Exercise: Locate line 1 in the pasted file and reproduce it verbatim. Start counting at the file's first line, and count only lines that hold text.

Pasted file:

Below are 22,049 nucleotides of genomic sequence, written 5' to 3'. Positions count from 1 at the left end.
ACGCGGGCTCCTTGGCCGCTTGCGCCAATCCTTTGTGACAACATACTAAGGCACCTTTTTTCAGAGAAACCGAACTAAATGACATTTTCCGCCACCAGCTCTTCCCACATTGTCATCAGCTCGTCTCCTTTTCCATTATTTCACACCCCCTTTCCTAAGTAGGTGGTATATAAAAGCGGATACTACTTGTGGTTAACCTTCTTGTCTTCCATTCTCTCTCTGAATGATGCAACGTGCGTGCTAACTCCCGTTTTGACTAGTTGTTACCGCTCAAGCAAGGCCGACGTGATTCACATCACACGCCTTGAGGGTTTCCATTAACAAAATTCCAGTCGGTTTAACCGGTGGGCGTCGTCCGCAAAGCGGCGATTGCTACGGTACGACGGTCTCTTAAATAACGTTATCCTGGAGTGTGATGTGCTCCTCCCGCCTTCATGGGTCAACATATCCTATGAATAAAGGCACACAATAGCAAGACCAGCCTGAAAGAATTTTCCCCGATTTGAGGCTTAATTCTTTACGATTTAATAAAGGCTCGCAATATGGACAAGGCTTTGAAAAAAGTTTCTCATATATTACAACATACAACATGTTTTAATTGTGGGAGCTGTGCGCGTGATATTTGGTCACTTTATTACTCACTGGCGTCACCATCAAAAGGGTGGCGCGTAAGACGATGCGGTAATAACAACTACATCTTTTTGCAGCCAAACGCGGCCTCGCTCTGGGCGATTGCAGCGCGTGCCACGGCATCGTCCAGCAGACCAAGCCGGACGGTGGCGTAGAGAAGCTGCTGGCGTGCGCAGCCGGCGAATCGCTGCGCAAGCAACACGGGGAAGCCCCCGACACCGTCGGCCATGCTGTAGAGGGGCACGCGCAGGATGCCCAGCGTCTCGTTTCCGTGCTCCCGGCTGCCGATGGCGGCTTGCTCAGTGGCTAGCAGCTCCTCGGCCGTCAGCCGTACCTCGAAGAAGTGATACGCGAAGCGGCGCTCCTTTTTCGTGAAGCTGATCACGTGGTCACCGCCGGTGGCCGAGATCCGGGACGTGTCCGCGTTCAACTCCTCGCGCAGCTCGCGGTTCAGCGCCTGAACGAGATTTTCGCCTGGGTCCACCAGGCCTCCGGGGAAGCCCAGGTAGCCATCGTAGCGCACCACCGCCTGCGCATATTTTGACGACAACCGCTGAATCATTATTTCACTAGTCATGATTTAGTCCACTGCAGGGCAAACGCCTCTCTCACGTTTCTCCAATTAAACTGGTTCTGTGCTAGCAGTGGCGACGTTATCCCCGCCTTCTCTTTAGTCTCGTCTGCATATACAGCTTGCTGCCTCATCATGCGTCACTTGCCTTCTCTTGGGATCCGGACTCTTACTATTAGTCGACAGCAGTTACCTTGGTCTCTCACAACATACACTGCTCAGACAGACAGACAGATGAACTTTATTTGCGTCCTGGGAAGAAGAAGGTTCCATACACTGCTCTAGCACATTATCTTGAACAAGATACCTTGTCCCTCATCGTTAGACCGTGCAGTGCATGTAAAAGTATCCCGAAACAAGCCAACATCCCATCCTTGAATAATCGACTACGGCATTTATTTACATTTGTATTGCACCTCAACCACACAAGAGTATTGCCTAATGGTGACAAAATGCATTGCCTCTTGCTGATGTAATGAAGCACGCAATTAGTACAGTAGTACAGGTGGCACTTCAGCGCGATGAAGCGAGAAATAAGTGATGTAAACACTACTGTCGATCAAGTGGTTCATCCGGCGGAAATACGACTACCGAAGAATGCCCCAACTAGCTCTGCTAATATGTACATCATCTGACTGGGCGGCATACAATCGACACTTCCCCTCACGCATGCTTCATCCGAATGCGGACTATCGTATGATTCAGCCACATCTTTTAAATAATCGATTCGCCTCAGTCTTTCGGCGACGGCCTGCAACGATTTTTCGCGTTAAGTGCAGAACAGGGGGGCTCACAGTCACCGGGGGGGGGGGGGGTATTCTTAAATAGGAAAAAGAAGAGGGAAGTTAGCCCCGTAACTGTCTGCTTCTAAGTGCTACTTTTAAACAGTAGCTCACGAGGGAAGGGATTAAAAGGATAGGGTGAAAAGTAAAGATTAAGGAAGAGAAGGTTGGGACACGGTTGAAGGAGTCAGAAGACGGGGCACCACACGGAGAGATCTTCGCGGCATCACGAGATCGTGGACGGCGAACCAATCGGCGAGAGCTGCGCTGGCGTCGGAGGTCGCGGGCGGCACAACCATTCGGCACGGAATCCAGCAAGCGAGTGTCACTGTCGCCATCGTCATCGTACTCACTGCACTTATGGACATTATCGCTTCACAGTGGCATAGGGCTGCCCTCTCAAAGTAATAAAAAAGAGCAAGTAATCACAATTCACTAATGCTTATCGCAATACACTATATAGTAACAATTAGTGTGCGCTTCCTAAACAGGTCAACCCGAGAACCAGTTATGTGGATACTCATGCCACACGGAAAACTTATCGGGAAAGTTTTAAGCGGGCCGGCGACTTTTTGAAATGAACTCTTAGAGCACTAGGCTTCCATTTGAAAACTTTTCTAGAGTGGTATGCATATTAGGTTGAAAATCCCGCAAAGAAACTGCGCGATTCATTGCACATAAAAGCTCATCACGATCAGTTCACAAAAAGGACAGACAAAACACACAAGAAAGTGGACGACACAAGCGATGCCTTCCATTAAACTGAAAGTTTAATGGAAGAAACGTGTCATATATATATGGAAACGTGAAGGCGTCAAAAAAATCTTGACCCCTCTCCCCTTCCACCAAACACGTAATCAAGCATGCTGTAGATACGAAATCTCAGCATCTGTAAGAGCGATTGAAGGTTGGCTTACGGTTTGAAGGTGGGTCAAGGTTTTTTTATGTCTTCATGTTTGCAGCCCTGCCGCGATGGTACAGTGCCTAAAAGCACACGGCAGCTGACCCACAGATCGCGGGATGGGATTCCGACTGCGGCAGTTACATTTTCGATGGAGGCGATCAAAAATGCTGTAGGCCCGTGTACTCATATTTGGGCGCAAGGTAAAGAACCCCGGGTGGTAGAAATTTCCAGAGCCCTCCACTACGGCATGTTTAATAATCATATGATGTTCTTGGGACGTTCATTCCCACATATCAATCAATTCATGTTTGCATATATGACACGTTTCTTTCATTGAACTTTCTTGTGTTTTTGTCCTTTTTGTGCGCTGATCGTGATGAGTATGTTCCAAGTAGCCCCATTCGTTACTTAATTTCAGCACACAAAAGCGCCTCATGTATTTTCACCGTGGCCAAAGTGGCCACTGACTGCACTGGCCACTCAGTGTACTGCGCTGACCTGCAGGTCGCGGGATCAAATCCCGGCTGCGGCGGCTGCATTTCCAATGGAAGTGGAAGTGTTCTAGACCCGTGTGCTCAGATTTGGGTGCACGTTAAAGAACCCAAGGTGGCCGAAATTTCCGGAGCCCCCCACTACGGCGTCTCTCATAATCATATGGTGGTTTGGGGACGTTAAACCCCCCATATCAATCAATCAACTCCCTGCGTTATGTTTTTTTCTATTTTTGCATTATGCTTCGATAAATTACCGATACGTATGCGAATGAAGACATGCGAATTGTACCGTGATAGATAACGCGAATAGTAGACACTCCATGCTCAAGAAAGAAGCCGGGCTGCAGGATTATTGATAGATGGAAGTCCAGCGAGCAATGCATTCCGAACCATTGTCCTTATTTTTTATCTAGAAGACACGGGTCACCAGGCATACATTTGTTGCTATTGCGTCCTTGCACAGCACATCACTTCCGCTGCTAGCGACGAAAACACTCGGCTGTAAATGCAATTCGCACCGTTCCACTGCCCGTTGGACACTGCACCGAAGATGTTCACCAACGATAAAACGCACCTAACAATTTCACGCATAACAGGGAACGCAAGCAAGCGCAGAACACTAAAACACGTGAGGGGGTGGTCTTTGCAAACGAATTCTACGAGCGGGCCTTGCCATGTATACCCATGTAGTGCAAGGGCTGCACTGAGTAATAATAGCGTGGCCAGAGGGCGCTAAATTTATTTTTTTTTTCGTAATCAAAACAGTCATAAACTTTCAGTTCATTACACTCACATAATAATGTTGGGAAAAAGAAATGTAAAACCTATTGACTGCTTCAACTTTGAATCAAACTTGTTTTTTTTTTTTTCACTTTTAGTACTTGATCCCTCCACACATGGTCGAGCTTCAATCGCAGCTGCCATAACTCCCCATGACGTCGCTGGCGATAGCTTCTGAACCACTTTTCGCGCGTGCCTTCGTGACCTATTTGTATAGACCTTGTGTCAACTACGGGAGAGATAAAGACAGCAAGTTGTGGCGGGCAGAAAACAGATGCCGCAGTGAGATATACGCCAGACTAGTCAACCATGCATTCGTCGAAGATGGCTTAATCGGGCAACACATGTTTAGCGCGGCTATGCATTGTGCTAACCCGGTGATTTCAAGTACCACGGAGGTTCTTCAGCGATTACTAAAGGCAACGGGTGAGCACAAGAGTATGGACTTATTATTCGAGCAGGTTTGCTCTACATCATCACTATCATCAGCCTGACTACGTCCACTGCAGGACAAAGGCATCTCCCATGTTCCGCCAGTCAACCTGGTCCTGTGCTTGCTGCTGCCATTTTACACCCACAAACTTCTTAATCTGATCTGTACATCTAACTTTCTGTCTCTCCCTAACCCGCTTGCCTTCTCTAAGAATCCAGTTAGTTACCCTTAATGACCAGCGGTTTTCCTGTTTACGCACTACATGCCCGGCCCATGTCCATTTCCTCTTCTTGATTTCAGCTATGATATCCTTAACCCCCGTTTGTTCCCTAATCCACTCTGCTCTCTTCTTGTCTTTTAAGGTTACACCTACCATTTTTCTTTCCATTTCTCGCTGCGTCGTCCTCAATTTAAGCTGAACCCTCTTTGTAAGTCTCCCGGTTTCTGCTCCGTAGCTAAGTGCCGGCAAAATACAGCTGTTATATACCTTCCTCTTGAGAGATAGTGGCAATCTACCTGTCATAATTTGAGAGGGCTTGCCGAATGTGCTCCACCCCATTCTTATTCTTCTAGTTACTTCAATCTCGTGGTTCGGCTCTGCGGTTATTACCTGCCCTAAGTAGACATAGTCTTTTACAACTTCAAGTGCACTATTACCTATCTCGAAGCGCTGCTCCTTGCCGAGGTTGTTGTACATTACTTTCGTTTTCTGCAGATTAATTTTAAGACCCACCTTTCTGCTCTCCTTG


Below are 22,049 nucleotides of genomic sequence, written 5' to 3'. Positions count from 1 at the left end.